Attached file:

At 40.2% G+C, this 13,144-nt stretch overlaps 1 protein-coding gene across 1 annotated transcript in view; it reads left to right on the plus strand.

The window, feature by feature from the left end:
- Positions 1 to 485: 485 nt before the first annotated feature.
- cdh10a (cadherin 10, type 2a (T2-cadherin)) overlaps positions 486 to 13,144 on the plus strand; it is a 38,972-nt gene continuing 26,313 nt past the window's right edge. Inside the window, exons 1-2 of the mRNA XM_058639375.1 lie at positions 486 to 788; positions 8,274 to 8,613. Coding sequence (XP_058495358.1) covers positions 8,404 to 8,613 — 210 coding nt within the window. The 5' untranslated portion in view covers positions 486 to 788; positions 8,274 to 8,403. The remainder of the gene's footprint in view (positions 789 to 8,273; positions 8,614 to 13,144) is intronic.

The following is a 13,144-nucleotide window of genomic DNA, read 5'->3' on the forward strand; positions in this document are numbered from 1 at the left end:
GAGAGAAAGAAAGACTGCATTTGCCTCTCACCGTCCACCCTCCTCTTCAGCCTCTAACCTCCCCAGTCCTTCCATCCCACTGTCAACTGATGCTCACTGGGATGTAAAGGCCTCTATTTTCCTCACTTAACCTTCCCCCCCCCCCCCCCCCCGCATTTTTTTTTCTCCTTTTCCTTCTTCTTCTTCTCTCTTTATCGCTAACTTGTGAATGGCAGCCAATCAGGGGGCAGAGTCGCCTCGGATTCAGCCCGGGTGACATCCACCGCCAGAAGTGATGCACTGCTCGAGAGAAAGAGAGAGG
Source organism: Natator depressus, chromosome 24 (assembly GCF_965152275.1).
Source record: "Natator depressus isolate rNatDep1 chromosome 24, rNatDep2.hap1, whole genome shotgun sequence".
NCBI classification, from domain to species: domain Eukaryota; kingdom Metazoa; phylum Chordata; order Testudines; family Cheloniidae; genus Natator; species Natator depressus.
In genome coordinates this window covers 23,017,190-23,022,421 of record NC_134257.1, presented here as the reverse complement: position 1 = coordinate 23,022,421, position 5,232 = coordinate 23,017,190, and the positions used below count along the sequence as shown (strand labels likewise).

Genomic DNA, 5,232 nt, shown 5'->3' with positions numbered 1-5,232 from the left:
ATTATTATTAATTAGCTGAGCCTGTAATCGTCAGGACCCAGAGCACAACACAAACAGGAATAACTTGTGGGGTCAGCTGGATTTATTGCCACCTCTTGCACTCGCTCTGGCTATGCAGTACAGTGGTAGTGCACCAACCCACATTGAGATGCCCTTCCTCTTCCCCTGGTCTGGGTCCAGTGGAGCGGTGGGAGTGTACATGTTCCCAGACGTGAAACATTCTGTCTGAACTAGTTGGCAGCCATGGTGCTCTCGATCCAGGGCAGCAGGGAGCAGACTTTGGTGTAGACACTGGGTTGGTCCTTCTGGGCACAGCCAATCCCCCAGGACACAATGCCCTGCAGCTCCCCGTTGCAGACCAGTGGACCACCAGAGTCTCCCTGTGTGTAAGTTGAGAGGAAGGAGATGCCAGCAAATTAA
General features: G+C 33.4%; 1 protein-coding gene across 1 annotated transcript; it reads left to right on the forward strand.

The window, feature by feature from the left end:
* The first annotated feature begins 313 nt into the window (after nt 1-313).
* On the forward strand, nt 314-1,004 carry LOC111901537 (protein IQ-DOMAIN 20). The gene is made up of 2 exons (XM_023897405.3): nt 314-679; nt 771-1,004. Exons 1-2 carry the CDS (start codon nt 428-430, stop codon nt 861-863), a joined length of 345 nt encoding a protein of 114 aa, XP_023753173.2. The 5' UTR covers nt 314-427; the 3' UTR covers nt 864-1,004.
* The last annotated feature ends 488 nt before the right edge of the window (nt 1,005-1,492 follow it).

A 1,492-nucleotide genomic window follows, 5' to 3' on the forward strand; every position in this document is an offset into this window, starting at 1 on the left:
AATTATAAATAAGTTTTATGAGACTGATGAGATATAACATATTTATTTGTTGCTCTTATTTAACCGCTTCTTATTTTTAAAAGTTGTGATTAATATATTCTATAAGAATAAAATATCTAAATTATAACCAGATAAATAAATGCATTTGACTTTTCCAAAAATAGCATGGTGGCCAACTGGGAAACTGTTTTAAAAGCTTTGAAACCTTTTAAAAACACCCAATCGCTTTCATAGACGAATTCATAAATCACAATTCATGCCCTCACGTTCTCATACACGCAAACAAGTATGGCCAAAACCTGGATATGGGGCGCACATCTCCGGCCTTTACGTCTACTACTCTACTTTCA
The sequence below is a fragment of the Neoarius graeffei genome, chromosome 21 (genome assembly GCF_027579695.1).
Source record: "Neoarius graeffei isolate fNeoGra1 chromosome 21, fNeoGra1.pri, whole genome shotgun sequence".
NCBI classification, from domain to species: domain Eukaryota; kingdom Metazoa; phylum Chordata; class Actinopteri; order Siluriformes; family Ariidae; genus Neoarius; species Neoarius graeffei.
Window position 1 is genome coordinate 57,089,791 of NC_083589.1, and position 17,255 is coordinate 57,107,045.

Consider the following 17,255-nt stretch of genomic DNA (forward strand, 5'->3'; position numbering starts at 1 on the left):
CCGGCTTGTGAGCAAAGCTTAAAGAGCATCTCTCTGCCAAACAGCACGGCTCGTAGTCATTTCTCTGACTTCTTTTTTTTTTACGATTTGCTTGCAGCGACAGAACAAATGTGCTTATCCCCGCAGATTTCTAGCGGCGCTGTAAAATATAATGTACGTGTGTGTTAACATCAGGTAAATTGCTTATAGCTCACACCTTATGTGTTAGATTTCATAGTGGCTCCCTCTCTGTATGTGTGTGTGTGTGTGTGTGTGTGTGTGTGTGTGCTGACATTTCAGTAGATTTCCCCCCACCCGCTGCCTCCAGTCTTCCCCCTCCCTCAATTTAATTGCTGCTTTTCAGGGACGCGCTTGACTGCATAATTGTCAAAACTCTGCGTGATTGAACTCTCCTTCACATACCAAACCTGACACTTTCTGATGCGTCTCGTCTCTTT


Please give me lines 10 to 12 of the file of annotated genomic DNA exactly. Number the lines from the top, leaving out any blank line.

In genome coordinates this window covers 23,017,190-23,022,421 of record NC_134257.1, presented here as the reverse complement: position 1 = coordinate 23,022,421, position 5,232 = coordinate 23,017,190, and the positions used below count along the sequence as shown (strand labels likewise).

Genomic DNA, 5,232 nt, shown 5'->3' with positions numbered 1-5,232 from the left:
ATTATTATTAATTAGCTGAGCCTGTAATCGTCAGGACCCAGAGCACAACACAAACAGGAATAACTTGTGGGGTCAGCTGGATTTATTGCCACCTCTTGCACTCGCTCTGGCTATGCAGTACAGTGGTAGTGCACCAACCCACATTGAGATGCCCTTCCTCTTCCCCTGGTCTGGGTCCAGTGGAGCGGTGGGAGTGTACATGTTCCCAGACGTGAAACATTCTGTCTGAACTAGTTGGCAGCCATGGTGCTCTCGATCCAGGGCAGCAGGGAGCAGACTTTGGTGTAGACACTGGGTTGGTCCTTCTGGGCACAGCCAATCCCCCAGGACACAATGCCCTGCAGCTCCCCGTTGCAGACCAGTGGACCACCAGAGTCTCCCTGTGTGTAAGTTGAGAGGAAGGAGATGCCAGCAAATTAA